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Dickinson ISD
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Dickinson ISD Very Well Represented after Gators Big Win
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Introduction to Surveys

The purpose of this survey is to help the Career & Technical Education (CTE) Department of Dickinson Independent School District determine its path for future offerings. This survey is part of an evaluation to guide future development and improvement of the program. Thank you for answering the questions. Individual answers are anonymous.

Students: https://www.surveymonkey.com/s/DISDstudents



Parents:  https://www.surveymonkey.com/s/DISDparents

Dickinson ISD beginning work on $56 million bond projects for new Ed. Village


DICKINSON — The school district has almost completed the projects associated with 2005 and 2007 bonds, just in time to begin work on the $56 million bond passed in May.
Construction crews began clearing land for the new education village recently, Communications Director Tammy Dowdy said.
The remaining projects under the two older bonds included renovations to Dickinson High School’s cafeteria and auditorium.
Renovations to the high school cafeteria included making accommodations for the rollout of its new SMART Lunch program.
SMART Lunch is a program designed to maximize time for students, teachers and other staff by offering a redesigned lunch schedule which allows for lunch, midday tutorials and time for other academic programs, Dickinson High School Principal Billye Smith said.
With the completion of those bond projects, district officials can now focus on the work approved by voters in the May election.
The education village, located on FM 517 between Calder Road and Cemetery Road, will house Dickinson ISD’s seventh elementary school and third middle school to help accommodate the district’s booming student population.
Having both schools on the same site would allow for shared resources and space, such as a cafeteria, library and some office areas.
That could save the district about $1 million in costs, Dowdy said.
The school district covers 61 square miles and is the fastest growing school district in the county. Enrollment numbers surpassed the projected 10,000 students anticipated to be in classrooms at the start of the 2013-14 school year, district officials said.
Ten years ago, 6,515 students were in the district. In a decade, the district has grown by almost 7 percent.
Because of the continued growth, Dickinson ISD has had to keep building. To pay for the construction, the district has had to take on debt. To date, the district has $276 million in debt, Dowdy said.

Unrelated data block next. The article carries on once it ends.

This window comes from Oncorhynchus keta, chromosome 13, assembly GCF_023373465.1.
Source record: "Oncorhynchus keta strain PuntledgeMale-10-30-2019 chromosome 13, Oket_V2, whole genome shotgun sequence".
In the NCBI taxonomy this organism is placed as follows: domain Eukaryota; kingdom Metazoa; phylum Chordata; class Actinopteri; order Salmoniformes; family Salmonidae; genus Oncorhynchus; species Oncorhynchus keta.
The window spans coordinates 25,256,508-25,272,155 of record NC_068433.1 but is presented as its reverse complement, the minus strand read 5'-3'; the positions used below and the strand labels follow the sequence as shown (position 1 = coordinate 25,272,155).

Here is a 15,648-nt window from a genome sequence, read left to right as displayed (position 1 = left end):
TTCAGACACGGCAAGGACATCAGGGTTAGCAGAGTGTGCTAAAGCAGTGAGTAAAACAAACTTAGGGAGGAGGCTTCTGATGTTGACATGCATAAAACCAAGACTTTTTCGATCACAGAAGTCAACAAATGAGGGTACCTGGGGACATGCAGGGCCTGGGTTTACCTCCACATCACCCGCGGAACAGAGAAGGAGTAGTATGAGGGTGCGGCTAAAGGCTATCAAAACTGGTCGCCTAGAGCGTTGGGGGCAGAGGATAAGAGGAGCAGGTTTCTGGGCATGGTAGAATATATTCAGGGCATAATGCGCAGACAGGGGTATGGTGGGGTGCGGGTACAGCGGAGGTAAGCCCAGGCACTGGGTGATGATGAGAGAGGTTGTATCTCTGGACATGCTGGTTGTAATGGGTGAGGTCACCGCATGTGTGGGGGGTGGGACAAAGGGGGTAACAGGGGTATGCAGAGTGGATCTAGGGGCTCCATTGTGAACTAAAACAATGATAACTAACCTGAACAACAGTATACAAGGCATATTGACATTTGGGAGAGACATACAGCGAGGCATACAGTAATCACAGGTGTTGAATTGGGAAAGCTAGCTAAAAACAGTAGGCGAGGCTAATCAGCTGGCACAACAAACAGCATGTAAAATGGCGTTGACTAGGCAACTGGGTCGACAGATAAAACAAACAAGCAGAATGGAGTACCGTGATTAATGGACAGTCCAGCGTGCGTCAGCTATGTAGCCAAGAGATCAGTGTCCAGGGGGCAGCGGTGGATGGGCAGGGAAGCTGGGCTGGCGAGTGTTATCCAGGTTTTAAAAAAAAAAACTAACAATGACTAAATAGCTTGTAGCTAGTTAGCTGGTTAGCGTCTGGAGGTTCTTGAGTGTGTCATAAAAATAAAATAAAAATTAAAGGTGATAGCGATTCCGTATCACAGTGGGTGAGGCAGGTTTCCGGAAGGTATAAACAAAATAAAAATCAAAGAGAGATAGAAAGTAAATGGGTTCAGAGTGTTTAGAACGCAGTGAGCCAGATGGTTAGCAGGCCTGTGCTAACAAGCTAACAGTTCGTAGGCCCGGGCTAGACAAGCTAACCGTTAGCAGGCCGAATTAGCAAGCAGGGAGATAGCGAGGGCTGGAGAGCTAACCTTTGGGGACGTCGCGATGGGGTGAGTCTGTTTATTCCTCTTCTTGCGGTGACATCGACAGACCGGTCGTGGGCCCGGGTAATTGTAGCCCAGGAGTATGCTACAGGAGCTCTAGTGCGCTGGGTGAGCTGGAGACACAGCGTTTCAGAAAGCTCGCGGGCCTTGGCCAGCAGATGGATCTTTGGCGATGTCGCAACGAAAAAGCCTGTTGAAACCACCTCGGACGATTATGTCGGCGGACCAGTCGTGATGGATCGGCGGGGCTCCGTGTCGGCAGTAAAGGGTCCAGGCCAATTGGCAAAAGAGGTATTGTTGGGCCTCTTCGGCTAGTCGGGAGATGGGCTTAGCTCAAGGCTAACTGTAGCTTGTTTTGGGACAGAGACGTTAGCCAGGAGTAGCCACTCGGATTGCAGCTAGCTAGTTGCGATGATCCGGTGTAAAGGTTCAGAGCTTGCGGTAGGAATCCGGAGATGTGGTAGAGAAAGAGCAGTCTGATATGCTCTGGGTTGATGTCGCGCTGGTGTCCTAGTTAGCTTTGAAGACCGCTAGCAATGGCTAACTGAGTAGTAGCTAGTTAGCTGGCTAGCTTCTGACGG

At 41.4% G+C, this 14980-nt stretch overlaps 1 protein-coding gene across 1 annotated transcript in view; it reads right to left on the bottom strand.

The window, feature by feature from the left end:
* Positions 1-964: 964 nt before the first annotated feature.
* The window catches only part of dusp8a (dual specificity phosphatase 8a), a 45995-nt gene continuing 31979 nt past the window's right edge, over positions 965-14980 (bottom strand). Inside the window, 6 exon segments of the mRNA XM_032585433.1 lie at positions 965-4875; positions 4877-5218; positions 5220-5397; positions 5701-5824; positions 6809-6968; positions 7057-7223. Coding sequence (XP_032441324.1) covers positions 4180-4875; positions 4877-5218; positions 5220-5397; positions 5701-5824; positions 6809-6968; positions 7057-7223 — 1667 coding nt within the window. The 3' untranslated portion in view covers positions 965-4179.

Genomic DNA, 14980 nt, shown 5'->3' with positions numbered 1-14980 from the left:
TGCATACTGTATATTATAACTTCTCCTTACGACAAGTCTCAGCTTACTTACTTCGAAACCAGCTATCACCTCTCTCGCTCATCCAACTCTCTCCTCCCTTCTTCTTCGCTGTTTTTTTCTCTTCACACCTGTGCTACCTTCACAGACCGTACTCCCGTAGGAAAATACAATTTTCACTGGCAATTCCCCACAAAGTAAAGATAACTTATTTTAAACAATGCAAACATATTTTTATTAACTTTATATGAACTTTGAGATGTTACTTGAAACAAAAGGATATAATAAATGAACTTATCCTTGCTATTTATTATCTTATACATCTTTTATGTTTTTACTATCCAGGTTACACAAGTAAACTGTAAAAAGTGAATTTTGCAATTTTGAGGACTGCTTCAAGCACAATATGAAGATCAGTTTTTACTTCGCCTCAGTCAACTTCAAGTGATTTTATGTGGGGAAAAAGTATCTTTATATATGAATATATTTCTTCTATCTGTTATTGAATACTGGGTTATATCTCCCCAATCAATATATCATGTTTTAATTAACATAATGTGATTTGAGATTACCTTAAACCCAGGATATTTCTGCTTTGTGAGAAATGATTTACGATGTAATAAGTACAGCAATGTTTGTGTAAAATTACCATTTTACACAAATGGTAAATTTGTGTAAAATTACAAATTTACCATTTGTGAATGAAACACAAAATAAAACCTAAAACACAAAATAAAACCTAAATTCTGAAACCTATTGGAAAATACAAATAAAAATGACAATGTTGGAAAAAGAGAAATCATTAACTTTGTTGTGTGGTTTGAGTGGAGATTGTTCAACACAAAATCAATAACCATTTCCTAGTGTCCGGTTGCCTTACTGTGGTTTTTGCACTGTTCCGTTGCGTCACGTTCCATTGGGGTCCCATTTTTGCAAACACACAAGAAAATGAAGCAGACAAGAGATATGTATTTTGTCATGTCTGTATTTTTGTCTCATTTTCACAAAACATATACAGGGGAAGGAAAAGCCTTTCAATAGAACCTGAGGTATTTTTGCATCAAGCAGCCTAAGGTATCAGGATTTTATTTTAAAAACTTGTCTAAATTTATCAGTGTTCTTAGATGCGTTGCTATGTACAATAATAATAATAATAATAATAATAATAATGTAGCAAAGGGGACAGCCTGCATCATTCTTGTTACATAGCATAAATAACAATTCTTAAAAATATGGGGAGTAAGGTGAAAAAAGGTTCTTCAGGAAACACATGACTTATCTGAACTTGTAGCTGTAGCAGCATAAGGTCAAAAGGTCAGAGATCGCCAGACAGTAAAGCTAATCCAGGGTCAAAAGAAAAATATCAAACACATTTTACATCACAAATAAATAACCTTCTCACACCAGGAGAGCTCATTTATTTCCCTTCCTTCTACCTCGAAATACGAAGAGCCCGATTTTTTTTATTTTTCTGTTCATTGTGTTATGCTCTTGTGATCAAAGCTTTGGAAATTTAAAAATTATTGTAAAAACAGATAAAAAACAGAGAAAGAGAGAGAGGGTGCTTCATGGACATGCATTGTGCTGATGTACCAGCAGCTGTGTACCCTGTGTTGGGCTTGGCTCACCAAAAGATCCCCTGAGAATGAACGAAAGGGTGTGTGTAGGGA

Voters approved a $107.5 million bond package in 2007, which funded renovations and upgraded several facilities. In 2005, voters approved two propositions totaling $85 million. The majority of those funs was used on new schools, upgrades to facilities and an agricultural center. About $13 million funded a new stadium.
Voters also approved a $47.4 million bond in 1999 that funded two new elementary schools, a middle school and additions and renovations to existing buildings.
Because of Dickinson ISD’s increasing tax base and the district being able to refinance some current debt at lower interest rates, trustees were able to keep the tax rate the same, $1.54 per $100 of assessed property value. The debt is expected to be paid off in 30 years.


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Congrats to the Gator Band

Congratulations to the Fighting Gator Band for being awarded one of the best bands in the Houston region last Saturday at the UIL Area Marching Contest. DHS was one of seven bands chosen to make another trip to the state competition in San Antonio next week. The band is scheduled to leave DHS at 10:30 a.m. on Tuesday, Nov. 4. DISD is asking citizens and businesses to put out signs and line the streets on that day to send them off with a bang!!

DHS transitions to new Smart Lunch program for students

Within 15 minutes after the lunch bell at 10:40 a.m., Dickinson High School’s child nutrition staff will have fed about 1,500 students.
That is more than half the student population. It hasn’t always been that way. At the start of this school year, Dickinson High School and Santa Fe High School began a new way of serving lunch.
Traditionally, the two high schools have had three or four 30-minute lunch periods. Now, both high school campuses feed all their students at once. For Dickinson High School, that means 2,674 students eat at the same time. At Santa Fe High School, 1,485 students eat at once. Although the two districts’ programs are slightly different, their overall goals are the same: to provide opportunities to improve academic performance, to encourage responsibility and to offer practice in time management.
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